The input astrometry parameters are represented by a 6-element array, with the following elements:

 index  gaia_source name  unit    description
 -----  ----------------  ----    -----------
   0:   ra                deg     right ascension
   1:   dec               deg     declination
   2:   parallax          mas     parallax
   3:   pmra              mas/yr  proper motion in ra * cos(dec)
   4:   pmdec             mas/yr  proper motion in dec
   5:   radial_velocity   km/s    barycentric radial velocity
 
The units used by this function are the units used in the gaia_source table.

This convenience function just invokes the 7-argument astromUVW function using the inverted parallax for the radial distance, and without invoking the Doppler correction. It is exactly equivalent to:

    astromUVW(a[0], a[1], a[3], a[4], a[5], 1000./a[2], false)
 
Note this naive inversion of parallax to estimate distance is not in general reliable for parallaxes with non-negligable errors.

astromUVW( ra, dec, pmra, pmdec, radial_velocity, r_parsec, useDoppler )
Calculates Cartesian components of velocity from the observed position and proper motion, radial velocity and radial distance, with optional light-time correction. The output is in the same coordinate system as the inputs, that is ICRS for the correspondingly-named Gaia quantities.

The radial distance must be supplied using the r_parsec parameter. A naive estimate from quantities in the Gaia source catalogue may be made with the expression 1000./parallax, though note that this simple inversion of parallax is not in general reliable for parallaxes with non-negligable errors.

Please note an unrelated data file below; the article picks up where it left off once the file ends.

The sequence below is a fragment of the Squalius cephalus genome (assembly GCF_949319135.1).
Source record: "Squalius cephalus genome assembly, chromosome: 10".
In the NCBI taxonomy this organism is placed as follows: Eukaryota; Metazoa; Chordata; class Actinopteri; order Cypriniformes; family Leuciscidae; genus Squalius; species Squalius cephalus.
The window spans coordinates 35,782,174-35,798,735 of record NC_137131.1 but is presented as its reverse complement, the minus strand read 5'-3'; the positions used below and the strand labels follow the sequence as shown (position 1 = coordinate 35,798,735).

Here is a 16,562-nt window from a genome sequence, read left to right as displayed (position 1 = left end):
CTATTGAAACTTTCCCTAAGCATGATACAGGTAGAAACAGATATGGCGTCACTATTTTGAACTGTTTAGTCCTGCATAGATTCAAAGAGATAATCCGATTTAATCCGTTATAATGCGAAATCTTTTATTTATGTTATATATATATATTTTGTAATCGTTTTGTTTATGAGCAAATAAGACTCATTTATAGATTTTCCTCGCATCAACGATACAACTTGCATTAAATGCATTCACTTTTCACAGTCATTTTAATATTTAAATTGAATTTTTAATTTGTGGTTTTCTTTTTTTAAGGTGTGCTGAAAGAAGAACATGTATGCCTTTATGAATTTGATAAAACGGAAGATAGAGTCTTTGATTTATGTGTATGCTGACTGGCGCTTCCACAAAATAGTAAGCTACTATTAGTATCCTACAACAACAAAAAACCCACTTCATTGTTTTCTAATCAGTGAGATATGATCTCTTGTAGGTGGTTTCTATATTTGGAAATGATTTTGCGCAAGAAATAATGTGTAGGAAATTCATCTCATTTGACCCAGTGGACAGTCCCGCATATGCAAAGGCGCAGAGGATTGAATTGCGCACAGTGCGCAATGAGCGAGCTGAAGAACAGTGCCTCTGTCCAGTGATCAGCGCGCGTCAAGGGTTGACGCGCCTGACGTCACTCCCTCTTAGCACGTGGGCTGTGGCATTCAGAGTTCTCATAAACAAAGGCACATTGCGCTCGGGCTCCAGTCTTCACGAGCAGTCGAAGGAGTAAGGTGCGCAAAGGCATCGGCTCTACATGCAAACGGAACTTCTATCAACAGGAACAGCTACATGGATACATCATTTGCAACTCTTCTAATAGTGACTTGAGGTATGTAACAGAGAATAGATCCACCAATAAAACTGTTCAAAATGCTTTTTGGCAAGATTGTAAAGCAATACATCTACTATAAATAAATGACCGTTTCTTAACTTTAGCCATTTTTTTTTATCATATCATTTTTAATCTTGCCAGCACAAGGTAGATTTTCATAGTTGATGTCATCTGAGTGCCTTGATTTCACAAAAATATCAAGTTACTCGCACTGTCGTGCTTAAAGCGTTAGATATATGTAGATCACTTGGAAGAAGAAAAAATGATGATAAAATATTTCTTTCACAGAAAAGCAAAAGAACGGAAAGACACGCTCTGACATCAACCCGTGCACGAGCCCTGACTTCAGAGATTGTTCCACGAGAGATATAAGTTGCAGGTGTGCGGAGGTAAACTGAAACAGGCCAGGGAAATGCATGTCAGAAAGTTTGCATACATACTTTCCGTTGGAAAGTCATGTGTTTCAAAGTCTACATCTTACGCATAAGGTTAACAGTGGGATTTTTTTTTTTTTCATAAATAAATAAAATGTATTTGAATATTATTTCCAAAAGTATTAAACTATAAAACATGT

The calculations are fairly straightforward, following Eq. 1.5.74 from the Hipparcos catalogue. A (usually small) Doppler factor accounting for light-time effects can also optionally be applied. The effect of this is to multiply the returned vector by a factor of 1/(1-radial_velocity/c), as discussed in Eq. 1.2.21 of the Hipparcos catalogue.

Note that no attempt is made to adjust for solar motion.

epochProp( tYr, astrom6 )
Propagates the astrometry parameters, supplied as a 6-element array, to a different epoch.

The input and output astrometry parameters are each represented by a 6-element array, with the following elements:

 index  gaia_source name  unit    description
 -----  ----------------  ----    -----------